Since China and the U.S. started placing heavy retaliatory tariffs on goods, companies are causing the biggest shift in cross-border supply chains since China joined the World Trade Organization in 2001, Reuters reports. Companies are scrambling to move their production to different countries, like Vietnam and Thailand, to avoid hefty fines. However, it is unsure if emerging economies can accommodate new businesses on a "first come, first served" basis.
There has been a frenzy of activity across Asia as executives are requesting product samples, touring industrial parks, hiring lawyers and meeting with officials, Reuters reports.
Companies like furniture maker Man Way Holdings bought a factor earlier this month in Vietnam and is already planning to triple its capacity by the end of 2019. Meanwhile, real estate developer BW Industrial tells Reuters that all factories are now leased out in Vietnam.
The trade war between the U.S. and China is good for other countries as companies are approaching the areas asking for help with their production.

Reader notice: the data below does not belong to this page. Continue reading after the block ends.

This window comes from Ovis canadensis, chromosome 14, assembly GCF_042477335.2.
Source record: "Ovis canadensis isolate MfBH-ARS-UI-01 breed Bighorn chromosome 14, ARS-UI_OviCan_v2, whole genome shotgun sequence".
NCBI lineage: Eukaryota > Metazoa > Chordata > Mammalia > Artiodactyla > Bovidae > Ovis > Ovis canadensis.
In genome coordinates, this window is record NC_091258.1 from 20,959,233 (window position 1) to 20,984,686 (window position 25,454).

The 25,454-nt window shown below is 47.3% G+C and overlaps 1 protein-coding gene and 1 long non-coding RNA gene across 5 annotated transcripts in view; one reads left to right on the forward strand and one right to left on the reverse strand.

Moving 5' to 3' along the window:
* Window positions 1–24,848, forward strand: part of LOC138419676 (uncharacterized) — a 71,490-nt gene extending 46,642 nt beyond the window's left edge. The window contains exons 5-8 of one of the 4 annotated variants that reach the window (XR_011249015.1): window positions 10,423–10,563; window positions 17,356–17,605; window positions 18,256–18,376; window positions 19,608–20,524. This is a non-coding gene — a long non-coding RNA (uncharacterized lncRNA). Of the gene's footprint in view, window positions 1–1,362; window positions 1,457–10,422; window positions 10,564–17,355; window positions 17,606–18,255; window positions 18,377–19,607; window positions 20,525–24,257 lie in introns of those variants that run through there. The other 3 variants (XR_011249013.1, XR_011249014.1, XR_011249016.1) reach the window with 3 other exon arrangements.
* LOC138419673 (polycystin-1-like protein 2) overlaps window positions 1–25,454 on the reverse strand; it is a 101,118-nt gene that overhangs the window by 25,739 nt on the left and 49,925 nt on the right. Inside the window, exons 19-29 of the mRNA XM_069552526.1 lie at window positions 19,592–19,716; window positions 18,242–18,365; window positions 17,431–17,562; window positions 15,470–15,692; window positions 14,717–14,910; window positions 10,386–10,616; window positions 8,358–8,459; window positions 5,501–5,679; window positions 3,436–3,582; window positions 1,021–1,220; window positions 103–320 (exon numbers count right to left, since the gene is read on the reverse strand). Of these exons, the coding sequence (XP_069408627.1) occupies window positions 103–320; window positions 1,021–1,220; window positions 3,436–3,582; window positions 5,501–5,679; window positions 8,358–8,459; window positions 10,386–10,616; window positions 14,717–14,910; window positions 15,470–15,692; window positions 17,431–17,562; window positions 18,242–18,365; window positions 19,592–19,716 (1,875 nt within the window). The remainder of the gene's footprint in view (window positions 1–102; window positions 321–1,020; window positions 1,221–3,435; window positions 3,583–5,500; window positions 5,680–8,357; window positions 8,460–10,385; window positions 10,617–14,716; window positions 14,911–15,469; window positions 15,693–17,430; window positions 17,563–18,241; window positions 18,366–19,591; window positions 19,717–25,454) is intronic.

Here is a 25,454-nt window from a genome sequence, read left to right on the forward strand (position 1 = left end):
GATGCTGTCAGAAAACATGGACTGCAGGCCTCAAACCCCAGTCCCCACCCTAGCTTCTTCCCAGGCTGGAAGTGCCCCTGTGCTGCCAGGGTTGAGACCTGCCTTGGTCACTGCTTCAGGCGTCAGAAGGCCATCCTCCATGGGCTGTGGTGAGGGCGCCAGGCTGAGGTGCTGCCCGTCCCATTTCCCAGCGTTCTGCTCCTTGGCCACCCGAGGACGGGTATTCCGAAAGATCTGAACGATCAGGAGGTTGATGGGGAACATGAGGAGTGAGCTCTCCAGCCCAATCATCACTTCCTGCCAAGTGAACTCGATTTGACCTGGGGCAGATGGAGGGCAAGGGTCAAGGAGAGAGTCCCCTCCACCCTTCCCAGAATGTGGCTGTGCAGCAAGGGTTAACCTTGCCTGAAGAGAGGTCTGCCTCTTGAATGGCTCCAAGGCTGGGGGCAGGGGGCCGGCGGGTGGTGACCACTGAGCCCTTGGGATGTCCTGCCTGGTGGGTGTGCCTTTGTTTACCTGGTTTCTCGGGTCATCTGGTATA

Still, the re-sourcing and relation effort are exceeding an already established trend as China's economy shifts, Reuters reports. Moving production can take years to complete. Firms need to secure funding, find suppliers and sort out logistics while dealing with new and legal accounting issues.
While low tech goods would be the quickest to move, higher value-added exports like machinery, transport and IT would likely take decades to relocate due to high R&D costs. Additionally, the country's sophistication in automation means that no country is likely to replace it.
Still, there is some hope that Trump and Xi will make amends when they meet this week at the G20 summit in Buenos Aires to discuss trade disputes.